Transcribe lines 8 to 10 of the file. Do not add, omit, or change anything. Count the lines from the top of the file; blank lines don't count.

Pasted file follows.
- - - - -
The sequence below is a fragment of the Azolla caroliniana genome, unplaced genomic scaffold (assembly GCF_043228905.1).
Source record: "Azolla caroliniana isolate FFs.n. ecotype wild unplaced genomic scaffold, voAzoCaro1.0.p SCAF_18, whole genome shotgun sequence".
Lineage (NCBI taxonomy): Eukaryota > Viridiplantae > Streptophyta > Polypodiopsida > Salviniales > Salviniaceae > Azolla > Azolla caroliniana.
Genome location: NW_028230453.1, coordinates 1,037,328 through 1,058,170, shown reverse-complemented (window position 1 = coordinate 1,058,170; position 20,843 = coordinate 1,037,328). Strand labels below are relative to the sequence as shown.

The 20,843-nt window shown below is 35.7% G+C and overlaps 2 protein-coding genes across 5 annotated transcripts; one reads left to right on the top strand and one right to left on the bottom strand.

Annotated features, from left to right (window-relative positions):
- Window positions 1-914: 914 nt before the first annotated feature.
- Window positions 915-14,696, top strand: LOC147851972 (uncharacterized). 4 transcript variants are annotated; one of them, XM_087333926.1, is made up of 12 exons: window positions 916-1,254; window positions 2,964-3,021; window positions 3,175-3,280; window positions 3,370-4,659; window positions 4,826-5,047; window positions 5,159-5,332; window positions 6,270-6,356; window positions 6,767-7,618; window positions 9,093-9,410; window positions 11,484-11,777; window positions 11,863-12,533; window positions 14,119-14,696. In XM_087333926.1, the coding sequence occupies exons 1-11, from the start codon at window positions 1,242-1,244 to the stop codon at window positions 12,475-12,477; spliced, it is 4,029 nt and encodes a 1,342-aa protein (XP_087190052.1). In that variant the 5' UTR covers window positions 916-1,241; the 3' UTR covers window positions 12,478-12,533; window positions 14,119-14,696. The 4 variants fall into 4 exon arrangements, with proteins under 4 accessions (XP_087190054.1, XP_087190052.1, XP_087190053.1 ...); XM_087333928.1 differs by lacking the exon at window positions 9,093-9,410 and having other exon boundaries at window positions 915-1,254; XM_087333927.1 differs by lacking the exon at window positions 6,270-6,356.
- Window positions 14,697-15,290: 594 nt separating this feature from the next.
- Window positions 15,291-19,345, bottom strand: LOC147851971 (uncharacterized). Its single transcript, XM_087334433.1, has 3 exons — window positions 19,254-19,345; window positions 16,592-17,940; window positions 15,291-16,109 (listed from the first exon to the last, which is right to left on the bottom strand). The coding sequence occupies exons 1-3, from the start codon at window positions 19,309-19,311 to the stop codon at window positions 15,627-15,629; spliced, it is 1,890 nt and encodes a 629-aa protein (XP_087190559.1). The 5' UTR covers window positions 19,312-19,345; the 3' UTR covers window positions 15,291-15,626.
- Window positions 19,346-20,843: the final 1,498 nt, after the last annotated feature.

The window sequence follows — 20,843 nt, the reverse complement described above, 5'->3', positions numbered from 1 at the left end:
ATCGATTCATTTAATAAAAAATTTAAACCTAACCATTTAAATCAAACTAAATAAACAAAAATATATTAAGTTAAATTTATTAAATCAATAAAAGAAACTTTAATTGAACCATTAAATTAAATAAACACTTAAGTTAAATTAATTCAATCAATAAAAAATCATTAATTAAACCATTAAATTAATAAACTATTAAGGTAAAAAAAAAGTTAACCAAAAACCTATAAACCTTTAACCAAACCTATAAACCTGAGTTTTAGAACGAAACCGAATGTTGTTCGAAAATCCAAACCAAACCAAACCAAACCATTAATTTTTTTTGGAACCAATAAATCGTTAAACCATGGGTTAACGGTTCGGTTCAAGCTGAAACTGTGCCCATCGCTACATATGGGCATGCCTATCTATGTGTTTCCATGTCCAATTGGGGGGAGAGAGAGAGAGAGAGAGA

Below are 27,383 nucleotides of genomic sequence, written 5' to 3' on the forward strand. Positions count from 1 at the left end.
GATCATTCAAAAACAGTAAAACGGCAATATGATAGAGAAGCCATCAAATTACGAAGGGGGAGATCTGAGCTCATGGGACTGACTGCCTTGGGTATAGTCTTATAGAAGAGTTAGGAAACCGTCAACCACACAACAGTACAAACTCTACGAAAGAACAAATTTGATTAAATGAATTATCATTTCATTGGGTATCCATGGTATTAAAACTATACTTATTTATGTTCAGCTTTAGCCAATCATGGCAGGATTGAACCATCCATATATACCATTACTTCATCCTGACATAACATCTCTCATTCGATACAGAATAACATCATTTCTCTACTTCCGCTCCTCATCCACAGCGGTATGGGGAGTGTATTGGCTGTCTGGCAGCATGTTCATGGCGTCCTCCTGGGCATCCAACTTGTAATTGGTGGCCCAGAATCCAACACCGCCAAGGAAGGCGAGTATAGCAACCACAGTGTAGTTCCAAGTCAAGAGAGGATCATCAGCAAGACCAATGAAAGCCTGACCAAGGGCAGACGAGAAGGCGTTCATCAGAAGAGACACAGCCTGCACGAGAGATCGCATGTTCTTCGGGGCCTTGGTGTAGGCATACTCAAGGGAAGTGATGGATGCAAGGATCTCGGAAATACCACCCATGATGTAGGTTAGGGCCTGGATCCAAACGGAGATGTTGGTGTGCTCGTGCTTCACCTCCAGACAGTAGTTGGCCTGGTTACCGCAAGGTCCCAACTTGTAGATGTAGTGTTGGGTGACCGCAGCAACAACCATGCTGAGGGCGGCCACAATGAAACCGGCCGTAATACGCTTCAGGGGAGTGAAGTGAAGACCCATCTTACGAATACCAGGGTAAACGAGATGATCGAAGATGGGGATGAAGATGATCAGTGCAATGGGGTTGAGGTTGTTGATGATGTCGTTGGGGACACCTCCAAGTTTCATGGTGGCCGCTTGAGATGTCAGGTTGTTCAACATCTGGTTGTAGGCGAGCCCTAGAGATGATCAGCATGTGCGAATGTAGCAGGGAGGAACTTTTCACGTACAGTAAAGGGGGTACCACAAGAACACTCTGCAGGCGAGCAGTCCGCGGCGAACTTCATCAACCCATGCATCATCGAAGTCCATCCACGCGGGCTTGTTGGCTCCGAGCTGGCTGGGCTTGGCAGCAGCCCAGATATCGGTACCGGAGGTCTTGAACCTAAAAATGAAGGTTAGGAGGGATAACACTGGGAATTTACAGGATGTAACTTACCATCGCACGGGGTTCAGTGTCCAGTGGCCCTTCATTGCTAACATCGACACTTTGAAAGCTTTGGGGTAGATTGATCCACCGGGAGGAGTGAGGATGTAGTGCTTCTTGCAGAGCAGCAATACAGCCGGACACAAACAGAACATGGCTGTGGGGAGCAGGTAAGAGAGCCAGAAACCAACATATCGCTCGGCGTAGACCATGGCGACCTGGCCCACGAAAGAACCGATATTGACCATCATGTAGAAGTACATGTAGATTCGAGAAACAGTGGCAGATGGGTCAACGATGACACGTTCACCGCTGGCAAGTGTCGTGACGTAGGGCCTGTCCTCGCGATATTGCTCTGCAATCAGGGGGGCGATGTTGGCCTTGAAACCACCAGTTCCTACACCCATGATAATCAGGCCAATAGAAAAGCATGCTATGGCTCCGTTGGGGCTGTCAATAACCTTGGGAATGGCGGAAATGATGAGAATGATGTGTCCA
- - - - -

- Window positions 915-14,696, top strand: LOC147851972 (uncharacterized). 4 transcript variants are annotated; one of them, XM_087333926.1, is made up of 12 exons: window positions 916-1,254; window positions 2,964-3,021; window positions 3,175-3,280; window positions 3,370-4,659; window positions 4,826-5,047; window positions 5,159-5,332; window positions 6,270-6,356; window positions 6,767-7,618; window positions 9,093-9,410; window positions 11,484-11,777; window positions 11,863-12,533; window positions 14,119-14,696. In XM_087333926.1, the coding sequence occupies exons 1-11, from the start codon at window positions 1,242-1,244 to the stop codon at window positions 12,475-12,477; spliced, it is 4,029 nt and encodes a 1,342-aa protein (XP_087190052.1). In that variant the 5' UTR covers window positions 916-1,241; the 3' UTR covers window positions 12,478-12,533; window positions 14,119-14,696. The 4 variants fall into 4 exon arrangements, with proteins under 4 accessions (XP_087190054.1, XP_087190052.1, XP_087190053.1 ...); XM_087333928.1 differs by lacking the exon at window positions 9,093-9,410 and having other exon boundaries at window positions 915-1,254; XM_087333927.1 differs by lacking the exon at window positions 6,270-6,356.
- Window positions 14,697-15,290: 594 nt separating this feature from the next.
- Window positions 15,291-19,345, bottom strand: LOC147851971 (uncharacterized). Its single transcript, XM_087334433.1, has 3 exons — window positions 19,254-19,345; window positions 16,592-17,940; window positions 15,291-16,109 (listed from the first exon to the last, which is right to left on the bottom strand). The coding sequence occupies exons 1-3, from the start codon at window positions 19,309-19,311 to the stop codon at window positions 15,627-15,629; spliced, it is 1,890 nt and encodes a 629-aa protein (XP_087190559.1). The 5' UTR covers window positions 19,312-19,345; the 3' UTR covers window positions 15,291-15,626.